Power Studies & Validation


The first step in sizing and selecting a generator set is to establish project parameters.

From the load analysis it is possible to establish:

Maximum transient load step SkVA
Maximum transient load step SkW
Maximum (peak) transient load SkVA
Maximum (peak) transient load SkW
Running load  kVA
Running load kW
Maximum (peak) transient non-linear load SkVA
Running non-linear load  


  • Generator must be suitably rated to supply the running load requirements of the site
  • Generator must be able to accept loads as they are applied, keeping voltage and frequency within acceptable limits
  • Generator must have sufficient fuelling to supply peak load requirements
  • Alternator must be suitable sized to keep voltage distortion within acceptable limits



Genset capability:

The generator site rating must exceed the running load requirement.

The transient load step capability must exceed the maximum transient load step requirement.

The power, including the overload capability of the set, must exceed the maximum (peak) transient load requirement


The next and most important step in sizing a generator set is to identify every type and size of load the generator set will power. In general, when non-linear loads are present, it may be necessary to oversize the alternator.

Following is a general discussion of how various loads and electrical factors affect the sizing of generator sets.

Power factor (PF): The inductances and capacitances in AC load circuits cause the point at which the sinusoidal current wave passes through zero to lag or lead. Lagging power factor, where current lags voltage, is more generally the case and is a result of the inductance of the circuit. Power Factor is the ratio of kW to kVA and is expressed as a decimal figure (0.8) or as a percentage (80%). Three-phase generator sets are rated for 0.8 PF loads and single-phase generator sets for 1.0 PF loads. Lower PFs require larger alternators or generator sets to properly serve the load. Caution should be used whenever applying generator sets to leading power factor loads. Only slightly leading power factor can cause generator sets to lose voltage control.

Single-phase loads and load imbalance: Single phase loads should be distributed as evenly as possible between the three phases of a three-phase generator set in order to fully utilize generator set capacity and limit voltage imbalance.

Peak loads: Peak loads are caused by loads that cycle on and off, such as welding equipment, medical imaging equipment, or motors. Taking cyclic loads into account can significantly increase the size of the recommended generator set despite painstaking efforts to place loads in a step starting sequence.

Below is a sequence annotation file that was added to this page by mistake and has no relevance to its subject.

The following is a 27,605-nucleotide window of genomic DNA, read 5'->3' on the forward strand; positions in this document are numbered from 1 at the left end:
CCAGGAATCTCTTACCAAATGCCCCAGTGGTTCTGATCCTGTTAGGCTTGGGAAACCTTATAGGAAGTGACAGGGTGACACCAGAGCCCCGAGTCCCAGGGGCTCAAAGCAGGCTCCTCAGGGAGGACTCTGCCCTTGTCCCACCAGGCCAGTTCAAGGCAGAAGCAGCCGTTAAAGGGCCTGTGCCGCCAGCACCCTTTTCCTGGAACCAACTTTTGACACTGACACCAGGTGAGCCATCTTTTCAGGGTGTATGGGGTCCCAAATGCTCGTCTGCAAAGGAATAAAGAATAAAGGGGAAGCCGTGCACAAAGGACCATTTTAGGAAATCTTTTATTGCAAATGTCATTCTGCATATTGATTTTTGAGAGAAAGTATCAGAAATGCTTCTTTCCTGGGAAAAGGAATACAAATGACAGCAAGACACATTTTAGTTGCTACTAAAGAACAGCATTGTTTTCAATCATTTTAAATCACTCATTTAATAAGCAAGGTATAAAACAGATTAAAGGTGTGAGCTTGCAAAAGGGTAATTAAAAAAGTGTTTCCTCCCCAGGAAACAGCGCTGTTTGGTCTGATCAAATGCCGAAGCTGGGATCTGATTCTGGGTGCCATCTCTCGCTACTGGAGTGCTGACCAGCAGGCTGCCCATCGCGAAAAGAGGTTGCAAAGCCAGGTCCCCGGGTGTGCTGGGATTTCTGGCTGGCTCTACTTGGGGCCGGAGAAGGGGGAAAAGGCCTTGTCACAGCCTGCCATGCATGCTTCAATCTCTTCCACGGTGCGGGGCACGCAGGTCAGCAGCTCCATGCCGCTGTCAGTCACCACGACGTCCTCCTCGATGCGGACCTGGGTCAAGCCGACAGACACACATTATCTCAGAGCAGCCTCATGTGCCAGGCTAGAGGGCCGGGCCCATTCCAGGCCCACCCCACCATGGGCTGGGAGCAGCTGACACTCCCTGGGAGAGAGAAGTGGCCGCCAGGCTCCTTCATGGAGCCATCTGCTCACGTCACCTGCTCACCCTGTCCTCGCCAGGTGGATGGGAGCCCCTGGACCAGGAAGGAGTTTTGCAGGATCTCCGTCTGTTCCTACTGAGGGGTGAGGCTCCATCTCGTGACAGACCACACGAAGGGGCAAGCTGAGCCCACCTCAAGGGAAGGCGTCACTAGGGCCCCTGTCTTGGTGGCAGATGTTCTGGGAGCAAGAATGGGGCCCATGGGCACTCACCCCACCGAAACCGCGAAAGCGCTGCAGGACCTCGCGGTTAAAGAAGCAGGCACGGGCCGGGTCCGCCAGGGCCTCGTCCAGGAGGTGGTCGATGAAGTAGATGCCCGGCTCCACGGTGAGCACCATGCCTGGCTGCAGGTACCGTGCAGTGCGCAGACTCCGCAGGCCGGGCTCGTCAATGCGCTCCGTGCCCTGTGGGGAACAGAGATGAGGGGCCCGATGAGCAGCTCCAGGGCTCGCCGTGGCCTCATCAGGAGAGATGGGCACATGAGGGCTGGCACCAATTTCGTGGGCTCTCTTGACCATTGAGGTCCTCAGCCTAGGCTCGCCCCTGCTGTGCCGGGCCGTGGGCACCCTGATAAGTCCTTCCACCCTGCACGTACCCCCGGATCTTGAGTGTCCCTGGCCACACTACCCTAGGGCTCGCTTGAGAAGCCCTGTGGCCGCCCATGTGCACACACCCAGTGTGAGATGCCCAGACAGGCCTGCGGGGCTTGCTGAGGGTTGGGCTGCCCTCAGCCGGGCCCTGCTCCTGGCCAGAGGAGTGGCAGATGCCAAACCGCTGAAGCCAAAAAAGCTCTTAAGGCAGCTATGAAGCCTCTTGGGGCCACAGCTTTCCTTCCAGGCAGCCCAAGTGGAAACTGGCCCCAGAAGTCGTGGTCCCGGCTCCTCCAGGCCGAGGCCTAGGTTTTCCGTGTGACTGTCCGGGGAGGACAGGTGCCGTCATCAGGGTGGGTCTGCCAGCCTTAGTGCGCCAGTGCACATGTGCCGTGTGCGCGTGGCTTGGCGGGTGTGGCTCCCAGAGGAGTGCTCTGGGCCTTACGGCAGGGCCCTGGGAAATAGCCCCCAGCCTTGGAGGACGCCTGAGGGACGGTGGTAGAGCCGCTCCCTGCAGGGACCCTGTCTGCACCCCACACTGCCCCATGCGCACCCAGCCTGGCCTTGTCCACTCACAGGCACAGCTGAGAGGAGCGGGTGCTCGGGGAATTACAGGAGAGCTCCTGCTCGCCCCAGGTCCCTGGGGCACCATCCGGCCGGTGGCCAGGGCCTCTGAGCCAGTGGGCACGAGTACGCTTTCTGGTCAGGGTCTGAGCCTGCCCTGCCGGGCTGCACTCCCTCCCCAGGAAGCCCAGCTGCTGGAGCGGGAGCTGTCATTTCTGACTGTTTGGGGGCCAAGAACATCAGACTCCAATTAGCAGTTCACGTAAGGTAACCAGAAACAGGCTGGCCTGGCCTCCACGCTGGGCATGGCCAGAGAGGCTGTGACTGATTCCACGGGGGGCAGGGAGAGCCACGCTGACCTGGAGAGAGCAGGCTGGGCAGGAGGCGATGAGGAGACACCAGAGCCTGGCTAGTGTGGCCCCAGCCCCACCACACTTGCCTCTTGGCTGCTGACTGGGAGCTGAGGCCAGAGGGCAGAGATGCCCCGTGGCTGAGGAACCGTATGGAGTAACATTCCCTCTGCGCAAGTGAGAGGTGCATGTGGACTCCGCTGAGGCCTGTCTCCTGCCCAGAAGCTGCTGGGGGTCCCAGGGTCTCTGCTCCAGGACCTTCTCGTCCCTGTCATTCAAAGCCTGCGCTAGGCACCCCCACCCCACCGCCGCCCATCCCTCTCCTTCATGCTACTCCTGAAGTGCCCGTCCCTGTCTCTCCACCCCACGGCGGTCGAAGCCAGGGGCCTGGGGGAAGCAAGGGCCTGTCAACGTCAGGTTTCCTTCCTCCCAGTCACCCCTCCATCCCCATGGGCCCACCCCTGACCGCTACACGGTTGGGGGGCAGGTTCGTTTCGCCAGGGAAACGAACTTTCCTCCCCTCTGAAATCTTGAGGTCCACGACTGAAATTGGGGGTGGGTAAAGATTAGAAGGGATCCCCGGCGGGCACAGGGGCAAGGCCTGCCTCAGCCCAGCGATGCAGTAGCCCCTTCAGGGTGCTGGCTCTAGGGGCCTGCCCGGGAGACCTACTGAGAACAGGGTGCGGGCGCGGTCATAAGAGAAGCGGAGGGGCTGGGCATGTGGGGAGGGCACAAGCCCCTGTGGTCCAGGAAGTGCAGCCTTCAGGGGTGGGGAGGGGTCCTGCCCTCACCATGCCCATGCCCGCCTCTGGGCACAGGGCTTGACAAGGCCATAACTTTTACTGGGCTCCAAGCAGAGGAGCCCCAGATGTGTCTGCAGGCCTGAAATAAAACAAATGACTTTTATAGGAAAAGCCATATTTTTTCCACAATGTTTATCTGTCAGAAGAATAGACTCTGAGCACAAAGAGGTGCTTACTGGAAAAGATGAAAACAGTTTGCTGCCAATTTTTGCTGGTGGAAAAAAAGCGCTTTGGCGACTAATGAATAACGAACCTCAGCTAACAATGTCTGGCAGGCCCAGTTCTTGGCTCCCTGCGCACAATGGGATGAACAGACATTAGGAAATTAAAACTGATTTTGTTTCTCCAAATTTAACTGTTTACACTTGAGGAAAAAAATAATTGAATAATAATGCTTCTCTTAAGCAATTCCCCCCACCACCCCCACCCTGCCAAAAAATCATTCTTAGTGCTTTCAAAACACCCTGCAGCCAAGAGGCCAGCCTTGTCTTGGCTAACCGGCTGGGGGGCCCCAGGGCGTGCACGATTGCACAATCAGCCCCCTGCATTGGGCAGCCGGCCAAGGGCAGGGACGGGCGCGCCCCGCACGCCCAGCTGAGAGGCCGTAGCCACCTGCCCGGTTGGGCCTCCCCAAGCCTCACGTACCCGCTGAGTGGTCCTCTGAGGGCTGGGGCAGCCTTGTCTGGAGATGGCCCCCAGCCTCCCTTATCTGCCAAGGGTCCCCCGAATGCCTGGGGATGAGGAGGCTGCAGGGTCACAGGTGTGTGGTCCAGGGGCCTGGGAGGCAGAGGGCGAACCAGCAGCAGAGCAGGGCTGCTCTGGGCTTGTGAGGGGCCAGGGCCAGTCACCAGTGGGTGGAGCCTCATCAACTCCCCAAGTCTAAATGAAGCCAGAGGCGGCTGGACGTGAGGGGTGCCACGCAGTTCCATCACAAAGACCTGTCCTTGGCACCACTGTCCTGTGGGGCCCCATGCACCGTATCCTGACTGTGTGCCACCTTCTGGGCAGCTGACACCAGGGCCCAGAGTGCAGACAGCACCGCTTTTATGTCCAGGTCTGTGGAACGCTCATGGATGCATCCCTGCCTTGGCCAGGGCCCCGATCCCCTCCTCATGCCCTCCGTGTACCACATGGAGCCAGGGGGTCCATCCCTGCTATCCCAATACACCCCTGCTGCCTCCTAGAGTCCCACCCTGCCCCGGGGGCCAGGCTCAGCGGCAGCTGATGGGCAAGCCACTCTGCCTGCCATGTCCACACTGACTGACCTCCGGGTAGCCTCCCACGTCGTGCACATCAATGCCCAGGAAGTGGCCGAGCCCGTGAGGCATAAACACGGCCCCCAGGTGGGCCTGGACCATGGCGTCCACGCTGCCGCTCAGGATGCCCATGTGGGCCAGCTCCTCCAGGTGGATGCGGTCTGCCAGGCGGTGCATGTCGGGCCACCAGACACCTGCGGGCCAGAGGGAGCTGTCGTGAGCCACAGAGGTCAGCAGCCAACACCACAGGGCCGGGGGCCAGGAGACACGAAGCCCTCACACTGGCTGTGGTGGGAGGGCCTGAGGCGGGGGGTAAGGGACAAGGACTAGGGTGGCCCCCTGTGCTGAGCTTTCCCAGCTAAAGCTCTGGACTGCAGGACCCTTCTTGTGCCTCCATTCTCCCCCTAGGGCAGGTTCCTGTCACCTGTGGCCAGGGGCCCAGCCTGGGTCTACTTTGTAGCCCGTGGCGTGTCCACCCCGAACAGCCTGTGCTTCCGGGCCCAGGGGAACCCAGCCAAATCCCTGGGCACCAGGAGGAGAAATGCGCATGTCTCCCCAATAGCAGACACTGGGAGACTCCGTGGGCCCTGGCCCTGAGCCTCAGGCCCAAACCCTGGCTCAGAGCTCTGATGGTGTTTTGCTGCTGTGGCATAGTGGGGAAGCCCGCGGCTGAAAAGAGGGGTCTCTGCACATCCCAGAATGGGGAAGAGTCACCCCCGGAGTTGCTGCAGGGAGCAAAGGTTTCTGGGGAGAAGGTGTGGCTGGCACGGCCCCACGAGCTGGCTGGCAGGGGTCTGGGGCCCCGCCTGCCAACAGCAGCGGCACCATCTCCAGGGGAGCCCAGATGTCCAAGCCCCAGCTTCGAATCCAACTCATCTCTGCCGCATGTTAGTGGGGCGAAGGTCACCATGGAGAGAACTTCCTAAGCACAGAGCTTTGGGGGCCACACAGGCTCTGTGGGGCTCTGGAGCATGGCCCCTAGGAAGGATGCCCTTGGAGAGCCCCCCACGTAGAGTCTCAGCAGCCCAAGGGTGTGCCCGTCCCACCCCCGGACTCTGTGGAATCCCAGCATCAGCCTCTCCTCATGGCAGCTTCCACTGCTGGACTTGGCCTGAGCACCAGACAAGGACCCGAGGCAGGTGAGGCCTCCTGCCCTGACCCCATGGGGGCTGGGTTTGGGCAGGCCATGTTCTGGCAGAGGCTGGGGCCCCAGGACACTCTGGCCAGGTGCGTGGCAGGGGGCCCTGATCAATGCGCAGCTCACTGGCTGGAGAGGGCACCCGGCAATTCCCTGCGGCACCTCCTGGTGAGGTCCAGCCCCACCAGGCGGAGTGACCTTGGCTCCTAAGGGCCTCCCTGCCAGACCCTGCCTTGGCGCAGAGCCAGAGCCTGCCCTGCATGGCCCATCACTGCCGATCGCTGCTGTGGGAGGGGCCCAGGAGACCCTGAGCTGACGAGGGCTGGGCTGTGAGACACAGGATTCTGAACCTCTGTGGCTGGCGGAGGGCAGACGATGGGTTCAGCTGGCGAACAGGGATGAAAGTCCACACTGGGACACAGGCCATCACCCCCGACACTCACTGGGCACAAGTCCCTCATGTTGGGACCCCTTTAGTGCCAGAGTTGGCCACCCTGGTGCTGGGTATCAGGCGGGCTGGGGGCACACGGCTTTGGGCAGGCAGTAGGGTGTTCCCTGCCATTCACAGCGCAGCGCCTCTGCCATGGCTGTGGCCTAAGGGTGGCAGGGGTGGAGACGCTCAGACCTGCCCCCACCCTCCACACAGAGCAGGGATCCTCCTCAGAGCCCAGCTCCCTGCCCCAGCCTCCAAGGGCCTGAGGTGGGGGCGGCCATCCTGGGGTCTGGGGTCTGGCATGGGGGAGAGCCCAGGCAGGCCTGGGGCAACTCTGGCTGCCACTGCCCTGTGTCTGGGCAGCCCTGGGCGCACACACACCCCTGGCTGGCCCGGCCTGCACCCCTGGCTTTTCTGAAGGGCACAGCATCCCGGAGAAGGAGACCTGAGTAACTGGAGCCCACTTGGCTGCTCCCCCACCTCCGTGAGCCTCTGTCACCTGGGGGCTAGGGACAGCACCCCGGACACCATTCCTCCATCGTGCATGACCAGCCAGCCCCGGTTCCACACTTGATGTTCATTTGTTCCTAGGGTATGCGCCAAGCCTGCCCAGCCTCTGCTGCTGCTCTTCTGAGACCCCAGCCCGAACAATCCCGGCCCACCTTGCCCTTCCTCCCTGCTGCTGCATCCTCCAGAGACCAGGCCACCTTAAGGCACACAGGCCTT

Motor loads: Calculating specific motor loads is best handled by sizing software which will convert types of motors into load starting and running requirements. For this discussion, however, it is sufficient to broadly characterize loads as high-inertia or as low-inertia loads for the purpose of determining engine power needed to start and accelerate motor loads.

Motors over 50 HP: A large motor started across the line with a generator set represents a low-impedance load while at locked rotor or initial stalled condition. The result is a high inrush current, typically six times the motor rated (running) current. The high inrush current causes generator voltage dip which can affect other systems. The manner in which generator voltage recovers from this dip is a function of the relative sizes of the generator, the motor, engine power (kW capacity) and generator excitation forcing capability. Depending on the severity of the load, the generator should be sized to recover to rated voltage within a few seconds, if not cycles. Various types of reduced-voltage motor starters are available to reduce the starting kVA of a motor in applications where reduced motor torque is acceptable. Reducing motor starting kVA can reduce the voltage dip, the size of the generator set, and provide a softer mechanical start. However, these starting methods should only be applied to low-inertia motor loads unless it can be determined that the motor will produce adequate accelerating torque during starting.

Future Expansion

Alow yourself a sufficent KW for future expansion and development.

Power Studies

Mechron FZE is pleased to announce our new Load Monitoring and Measurement service. This new service will provide our clients with 30 day demand recordings on real time.

We will come to your facility and install our Fluke meters. After 30 days, we will return disconnect the meter(s), download the data, and generate a complete and easy to read power summary report.

Our state of the art Reliable Power Meter will also record other important power parameters such as harmonics and transient impulses. This service will ensure that you are getting full KW/$ out of your Generator, backed against fuel charges we will know the performance and condition of your machine and perdict operation costs.                                                                                                                                         

For more on Generator sizing please contact our aftersales team for assistance.                             

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